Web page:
Increasing mobility in the spine and rib cage
An intention that you might work with in revolved triangle is increasing range of motion in the spine and increasing space for the breath. Once we have our foot foundation established and our pelvis balanced over our feet, we can work with the intention of creating length through the spine. As we twist, if we keep the pelvis horizontal in space, then we are working all of our length from the spine. If there are no reasons that you or a student needs to let the pelvis rotate, then this is one intention to work on in revolved triangle pose. If, however, someone is experiencing pain or discomfort around the SI joint(s), then you may need to let some rotation happen through the pelvis to avoid irritating these joints.
Working with the breath
Have you ever noticed that it feels harder to breathe in a twist? Why? When we twist through the spine we change the tension on the ribcage and muscles between the ribs, making it feel harder to get air in. When we work on consciously breathing into our rib cage in a twist, we lengthen the muscles used for breathing (or that restrict it). Over time, this evolves into a twist that feels both easier to access physically and easier to breathe in.
As in the post on standing forward bend, we can find older, traditional suggestions of specific physiological effects of triangle and revolved triangle pose. How accurate they are from a western medical perspective is hard to say, because as far as I know, no one has done research yet to confirm or deny them. The suggested effects of triangle and revolved triangle are interesting to consider, however.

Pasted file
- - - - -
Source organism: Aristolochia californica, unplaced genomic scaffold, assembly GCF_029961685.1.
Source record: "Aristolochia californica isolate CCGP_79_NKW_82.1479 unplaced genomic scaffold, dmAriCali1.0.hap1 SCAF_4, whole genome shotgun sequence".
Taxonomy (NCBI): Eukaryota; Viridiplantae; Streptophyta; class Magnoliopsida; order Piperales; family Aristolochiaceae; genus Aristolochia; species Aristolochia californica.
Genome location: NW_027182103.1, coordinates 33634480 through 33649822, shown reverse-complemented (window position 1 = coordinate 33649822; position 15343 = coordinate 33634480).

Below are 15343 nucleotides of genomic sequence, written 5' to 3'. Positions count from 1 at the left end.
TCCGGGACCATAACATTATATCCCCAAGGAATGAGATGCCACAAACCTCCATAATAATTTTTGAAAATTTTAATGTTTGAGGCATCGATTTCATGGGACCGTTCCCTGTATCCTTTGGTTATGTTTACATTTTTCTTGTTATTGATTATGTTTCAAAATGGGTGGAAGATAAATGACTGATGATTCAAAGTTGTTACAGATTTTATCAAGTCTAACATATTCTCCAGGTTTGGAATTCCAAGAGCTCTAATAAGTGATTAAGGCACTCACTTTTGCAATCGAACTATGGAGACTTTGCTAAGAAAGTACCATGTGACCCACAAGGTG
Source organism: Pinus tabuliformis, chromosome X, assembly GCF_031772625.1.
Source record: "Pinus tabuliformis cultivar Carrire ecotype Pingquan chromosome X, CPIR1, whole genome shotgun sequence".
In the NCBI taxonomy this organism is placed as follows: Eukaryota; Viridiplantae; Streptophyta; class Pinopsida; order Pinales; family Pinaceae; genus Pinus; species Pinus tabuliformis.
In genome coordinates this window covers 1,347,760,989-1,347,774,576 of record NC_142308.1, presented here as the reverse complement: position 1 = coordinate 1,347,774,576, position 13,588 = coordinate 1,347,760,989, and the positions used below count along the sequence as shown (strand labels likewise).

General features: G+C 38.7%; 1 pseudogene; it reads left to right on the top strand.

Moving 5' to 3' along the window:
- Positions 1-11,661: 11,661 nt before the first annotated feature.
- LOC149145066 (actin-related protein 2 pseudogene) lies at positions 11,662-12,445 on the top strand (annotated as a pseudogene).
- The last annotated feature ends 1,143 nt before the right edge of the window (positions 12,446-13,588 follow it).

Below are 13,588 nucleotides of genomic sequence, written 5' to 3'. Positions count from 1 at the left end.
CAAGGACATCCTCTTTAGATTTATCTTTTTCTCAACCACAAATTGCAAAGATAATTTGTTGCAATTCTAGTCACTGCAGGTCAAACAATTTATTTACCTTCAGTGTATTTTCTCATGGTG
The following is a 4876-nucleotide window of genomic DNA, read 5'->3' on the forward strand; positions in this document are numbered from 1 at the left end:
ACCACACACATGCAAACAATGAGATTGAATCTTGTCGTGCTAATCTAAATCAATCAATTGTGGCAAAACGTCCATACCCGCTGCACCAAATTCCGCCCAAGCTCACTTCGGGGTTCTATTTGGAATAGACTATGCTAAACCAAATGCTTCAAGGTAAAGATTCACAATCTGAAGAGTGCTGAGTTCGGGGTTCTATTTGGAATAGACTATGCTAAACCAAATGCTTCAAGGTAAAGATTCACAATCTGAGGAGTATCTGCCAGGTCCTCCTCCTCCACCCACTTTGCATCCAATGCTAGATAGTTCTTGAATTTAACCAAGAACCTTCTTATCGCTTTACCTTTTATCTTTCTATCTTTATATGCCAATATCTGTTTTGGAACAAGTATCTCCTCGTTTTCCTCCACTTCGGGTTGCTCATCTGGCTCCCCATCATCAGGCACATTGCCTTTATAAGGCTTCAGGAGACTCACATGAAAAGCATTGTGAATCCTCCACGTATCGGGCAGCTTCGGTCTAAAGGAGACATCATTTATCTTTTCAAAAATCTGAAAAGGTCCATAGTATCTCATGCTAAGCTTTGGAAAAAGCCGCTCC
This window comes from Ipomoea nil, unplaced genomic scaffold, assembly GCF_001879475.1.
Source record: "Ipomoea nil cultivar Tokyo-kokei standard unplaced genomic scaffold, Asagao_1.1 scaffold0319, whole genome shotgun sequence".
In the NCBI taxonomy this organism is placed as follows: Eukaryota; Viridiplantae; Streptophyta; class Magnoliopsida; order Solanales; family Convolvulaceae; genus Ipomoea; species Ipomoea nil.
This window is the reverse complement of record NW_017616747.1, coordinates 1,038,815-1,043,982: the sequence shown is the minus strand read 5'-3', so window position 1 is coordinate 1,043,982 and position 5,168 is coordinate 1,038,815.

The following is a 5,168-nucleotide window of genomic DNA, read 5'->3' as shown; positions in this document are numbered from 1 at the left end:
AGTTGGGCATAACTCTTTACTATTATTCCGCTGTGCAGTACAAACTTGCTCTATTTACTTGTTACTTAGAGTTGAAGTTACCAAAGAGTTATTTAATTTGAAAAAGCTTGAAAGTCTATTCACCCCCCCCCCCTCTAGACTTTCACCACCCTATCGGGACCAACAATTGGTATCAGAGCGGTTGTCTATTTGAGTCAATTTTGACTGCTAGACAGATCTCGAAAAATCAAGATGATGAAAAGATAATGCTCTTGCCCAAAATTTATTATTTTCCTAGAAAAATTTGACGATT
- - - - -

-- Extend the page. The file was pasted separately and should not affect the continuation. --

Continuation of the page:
“These asanas reduce fat around the waist. They strengthen the hips, and legs. Where deviations in postural alignment exist, they help to realign the skeletal system. The digestion is improved, constipation relieved, breathing difficulties and other respiratory problems are corrected. Problems in the throat are prevented and where existing improved. The nervous system is toned and the spinal cord strengthened.” – Pattabhi Jois in Lino Miele’s Astanga Yoga book.
Techniques and Restrictions
So when you have established what your intention is, consider what common restrictions could prevent the actions in the pose that you’re aiming for. What techniques might we use to work with those restrictions and evolve them over time?
You might notice that, so far, I’ve made no mention of “lining up the heels”, or insteps, or “stacking the hips”, or any variation of often used verbal cues for triangle or revolved triangle pose. You don’t see them because I don’t think those of cues, “You should always align x with y” will best address each student’s individual practice or individual expression of a pose. Those cues can often be arbitrary and unhelpful for truly evolving the pose over time. When you have an idea that you are”supposed” to do something in a pose, an important question to ask is: Why? What is the intention you are working with?
The Foot Foundation
Let’s start with the intention of grounding or creating a stable foundation. Our foundation when we’re talking about standing postures is usually our feet. In the case of revolved triangle, we could also include the hand that is on the floor in our foundation. Our foundation needs to be stable if we are going to balance anything on top of it. In triangle and revolved triangle, where we place our foundation, our feet, impacts our ability to move the pelvis. In turn, where our hips are placed impacts our ability to move the spine. It makes sense to me then, that we start with the base, our feet, and work up.